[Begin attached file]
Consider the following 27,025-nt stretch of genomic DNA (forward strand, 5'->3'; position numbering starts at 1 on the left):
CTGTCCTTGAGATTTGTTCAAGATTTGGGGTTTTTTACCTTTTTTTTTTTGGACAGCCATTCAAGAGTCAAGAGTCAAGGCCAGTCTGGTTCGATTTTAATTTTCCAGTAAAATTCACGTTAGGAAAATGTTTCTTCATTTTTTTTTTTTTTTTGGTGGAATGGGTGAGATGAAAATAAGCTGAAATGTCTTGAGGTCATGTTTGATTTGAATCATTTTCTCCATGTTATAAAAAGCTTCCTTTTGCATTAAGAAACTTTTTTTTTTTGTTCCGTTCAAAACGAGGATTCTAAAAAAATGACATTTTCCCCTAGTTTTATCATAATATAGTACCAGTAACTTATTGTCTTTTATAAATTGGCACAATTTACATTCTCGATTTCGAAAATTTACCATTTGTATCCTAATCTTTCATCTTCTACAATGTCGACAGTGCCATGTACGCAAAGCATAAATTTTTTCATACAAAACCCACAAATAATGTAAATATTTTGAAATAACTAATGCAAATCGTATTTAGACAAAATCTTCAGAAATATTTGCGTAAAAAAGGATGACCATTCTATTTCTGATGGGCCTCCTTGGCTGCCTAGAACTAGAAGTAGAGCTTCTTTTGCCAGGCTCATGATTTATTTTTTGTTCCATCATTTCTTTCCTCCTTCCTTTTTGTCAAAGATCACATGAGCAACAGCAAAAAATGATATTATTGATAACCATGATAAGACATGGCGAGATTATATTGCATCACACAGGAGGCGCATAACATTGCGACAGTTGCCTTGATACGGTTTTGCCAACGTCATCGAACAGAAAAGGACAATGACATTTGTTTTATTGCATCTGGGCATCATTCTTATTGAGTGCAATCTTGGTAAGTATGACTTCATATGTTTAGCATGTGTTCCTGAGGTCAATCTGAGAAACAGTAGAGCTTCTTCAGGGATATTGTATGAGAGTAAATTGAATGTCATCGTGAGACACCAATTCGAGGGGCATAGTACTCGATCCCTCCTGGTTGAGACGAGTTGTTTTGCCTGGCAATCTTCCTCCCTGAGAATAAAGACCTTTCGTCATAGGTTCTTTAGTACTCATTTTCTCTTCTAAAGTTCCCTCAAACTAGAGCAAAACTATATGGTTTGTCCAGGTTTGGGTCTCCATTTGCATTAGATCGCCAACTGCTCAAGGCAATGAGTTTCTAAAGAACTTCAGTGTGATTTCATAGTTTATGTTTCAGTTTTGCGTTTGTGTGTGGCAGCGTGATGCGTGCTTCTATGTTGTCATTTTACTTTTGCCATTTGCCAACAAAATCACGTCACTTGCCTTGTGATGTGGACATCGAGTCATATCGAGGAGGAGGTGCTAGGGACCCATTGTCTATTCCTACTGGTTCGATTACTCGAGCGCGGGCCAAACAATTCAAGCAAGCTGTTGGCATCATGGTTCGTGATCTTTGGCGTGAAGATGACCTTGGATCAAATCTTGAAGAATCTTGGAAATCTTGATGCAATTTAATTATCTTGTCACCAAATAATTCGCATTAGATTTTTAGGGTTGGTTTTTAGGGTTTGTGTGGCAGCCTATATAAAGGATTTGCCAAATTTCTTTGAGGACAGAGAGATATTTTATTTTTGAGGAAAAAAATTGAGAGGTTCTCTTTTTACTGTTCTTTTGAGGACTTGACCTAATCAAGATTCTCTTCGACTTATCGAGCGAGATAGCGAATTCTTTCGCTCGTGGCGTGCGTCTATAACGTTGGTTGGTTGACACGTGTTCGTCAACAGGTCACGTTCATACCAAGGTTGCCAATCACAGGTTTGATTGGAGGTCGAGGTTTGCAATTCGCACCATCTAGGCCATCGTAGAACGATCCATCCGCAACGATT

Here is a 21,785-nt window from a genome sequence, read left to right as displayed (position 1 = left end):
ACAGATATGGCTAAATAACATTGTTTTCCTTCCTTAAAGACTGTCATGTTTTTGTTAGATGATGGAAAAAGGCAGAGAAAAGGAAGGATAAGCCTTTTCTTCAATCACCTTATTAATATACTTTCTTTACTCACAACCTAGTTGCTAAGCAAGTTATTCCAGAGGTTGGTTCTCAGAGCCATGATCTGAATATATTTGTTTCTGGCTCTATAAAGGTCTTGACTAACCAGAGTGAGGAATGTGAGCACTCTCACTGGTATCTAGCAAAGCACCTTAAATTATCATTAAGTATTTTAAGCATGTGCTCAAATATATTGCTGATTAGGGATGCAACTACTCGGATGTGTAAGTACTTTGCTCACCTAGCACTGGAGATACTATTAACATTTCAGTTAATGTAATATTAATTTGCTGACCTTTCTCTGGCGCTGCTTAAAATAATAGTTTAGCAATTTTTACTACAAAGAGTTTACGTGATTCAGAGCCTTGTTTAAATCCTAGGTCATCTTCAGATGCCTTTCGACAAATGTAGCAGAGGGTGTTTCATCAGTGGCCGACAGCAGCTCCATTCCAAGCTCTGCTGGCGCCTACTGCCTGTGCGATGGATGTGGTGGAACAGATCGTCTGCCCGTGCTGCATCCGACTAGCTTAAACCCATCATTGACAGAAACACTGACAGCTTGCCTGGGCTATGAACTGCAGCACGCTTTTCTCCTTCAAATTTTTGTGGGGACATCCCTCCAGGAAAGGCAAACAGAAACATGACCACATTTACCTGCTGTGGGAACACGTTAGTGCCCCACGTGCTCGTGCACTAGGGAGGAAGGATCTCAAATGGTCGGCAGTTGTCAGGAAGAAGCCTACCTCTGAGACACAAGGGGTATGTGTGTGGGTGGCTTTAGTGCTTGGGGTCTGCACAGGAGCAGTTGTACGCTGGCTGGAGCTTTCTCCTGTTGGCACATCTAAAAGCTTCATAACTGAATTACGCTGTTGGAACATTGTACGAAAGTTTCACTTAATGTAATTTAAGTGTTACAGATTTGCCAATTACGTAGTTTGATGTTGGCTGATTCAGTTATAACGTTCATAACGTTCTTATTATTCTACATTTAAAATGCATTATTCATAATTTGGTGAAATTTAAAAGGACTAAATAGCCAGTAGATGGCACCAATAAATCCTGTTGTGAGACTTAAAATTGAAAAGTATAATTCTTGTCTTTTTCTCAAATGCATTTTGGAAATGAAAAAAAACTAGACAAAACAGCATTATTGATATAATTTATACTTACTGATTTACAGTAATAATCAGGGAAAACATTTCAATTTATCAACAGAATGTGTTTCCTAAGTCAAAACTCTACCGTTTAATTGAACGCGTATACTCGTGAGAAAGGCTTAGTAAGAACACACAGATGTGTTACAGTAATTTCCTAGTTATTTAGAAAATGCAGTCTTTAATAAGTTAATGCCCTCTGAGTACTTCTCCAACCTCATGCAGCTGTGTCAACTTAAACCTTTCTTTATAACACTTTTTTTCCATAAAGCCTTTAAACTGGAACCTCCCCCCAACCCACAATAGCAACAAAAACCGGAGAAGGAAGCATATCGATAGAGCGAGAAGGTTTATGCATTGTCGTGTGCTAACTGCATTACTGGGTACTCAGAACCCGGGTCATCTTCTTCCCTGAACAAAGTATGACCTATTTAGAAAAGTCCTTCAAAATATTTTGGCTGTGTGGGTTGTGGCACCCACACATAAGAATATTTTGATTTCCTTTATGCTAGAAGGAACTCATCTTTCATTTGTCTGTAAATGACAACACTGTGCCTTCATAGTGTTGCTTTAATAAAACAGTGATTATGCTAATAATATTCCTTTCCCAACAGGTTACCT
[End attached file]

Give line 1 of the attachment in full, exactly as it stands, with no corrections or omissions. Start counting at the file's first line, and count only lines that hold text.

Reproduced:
Consider the following 27,025-nt stretch of genomic DNA (forward strand, 5'->3'; position numbering starts at 1 on the left):